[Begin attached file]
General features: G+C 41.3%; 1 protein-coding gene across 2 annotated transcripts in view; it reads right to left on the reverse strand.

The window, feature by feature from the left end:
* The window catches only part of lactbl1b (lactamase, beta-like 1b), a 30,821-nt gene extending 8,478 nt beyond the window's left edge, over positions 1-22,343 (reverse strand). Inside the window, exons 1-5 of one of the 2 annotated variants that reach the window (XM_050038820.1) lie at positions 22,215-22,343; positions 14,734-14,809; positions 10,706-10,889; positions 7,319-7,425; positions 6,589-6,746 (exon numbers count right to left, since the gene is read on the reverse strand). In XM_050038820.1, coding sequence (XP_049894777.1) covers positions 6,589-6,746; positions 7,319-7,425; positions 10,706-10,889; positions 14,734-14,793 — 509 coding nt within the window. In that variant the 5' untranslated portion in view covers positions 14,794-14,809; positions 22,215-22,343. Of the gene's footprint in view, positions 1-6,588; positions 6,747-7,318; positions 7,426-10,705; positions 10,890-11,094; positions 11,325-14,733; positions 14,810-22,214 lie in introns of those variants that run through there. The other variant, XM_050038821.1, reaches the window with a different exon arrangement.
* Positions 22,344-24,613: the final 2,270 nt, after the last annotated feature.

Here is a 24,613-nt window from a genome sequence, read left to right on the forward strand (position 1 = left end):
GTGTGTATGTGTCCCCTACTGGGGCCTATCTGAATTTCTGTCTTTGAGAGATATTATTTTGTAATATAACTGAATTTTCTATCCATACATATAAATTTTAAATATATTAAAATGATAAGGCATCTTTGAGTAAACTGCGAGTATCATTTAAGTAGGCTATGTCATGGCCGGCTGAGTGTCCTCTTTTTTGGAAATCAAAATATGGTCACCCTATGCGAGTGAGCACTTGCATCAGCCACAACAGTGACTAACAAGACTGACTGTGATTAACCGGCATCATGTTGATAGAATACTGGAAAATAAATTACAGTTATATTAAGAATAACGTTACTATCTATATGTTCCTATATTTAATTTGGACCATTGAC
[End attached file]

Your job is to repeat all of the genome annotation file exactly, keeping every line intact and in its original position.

General features: G+C 41.3%; 1 protein-coding gene across 2 annotated transcripts in view; it reads right to left on the reverse strand.

The window, feature by feature from the left end:
* The window catches only part of lactbl1b (lactamase, beta-like 1b), a 30,821-nt gene extending 8,478 nt beyond the window's left edge, over positions 1-22,343 (reverse strand). Inside the window, exons 1-5 of one of the 2 annotated variants that reach the window (XM_050038820.1) lie at positions 22,215-22,343; positions 14,734-14,809; positions 10,706-10,889; positions 7,319-7,425; positions 6,589-6,746 (exon numbers count right to left, since the gene is read on the reverse strand). In XM_050038820.1, coding sequence (XP_049894777.1) covers positions 6,589-6,746; positions 7,319-7,425; positions 10,706-10,889; positions 14,734-14,793 — 509 coding nt within the window. In that variant the 5' untranslated portion in view covers positions 14,794-14,809; positions 22,215-22,343. Of the gene's footprint in view, positions 1-6,588; positions 6,747-7,318; positions 7,426-10,705; positions 10,890-11,094; positions 11,325-14,733; positions 14,810-22,214 lie in introns of those variants that run through there. The other variant, XM_050038821.1, reaches the window with a different exon arrangement.
* Positions 22,344-24,613: the final 2,270 nt, after the last annotated feature.

Here is a 24,613-nt window from a genome sequence, read left to right on the forward strand (position 1 = left end):
GTGTGTATGTGTCCCCTACTGGGGCCTATCTGAATTTCTGTCTTTGAGAGATATTATTTTGTAATATAACTGAATTTTCTATCCATACATATAAATTTTAAATATATTAAAATGATAAGGCATCTTTGAGTAAACTGCGAGTATCATTTAAGTAGGCTATGTCATGGCCGGCTGAGTGTCCTCTTTTTTGGAAATCAAAATATGGTCACCCTATGCGAGTGAGCACTTGCATCAGCCACAACAGTGACTAACAAGACTGACTGTGATTAACCGGCATCATGTTGATAGAATACTGGAAAATAAATTACAGTTATATTAAGAATAACGTTACTATCTATATGTTCCTATATTTAATTTGGACCATTGAC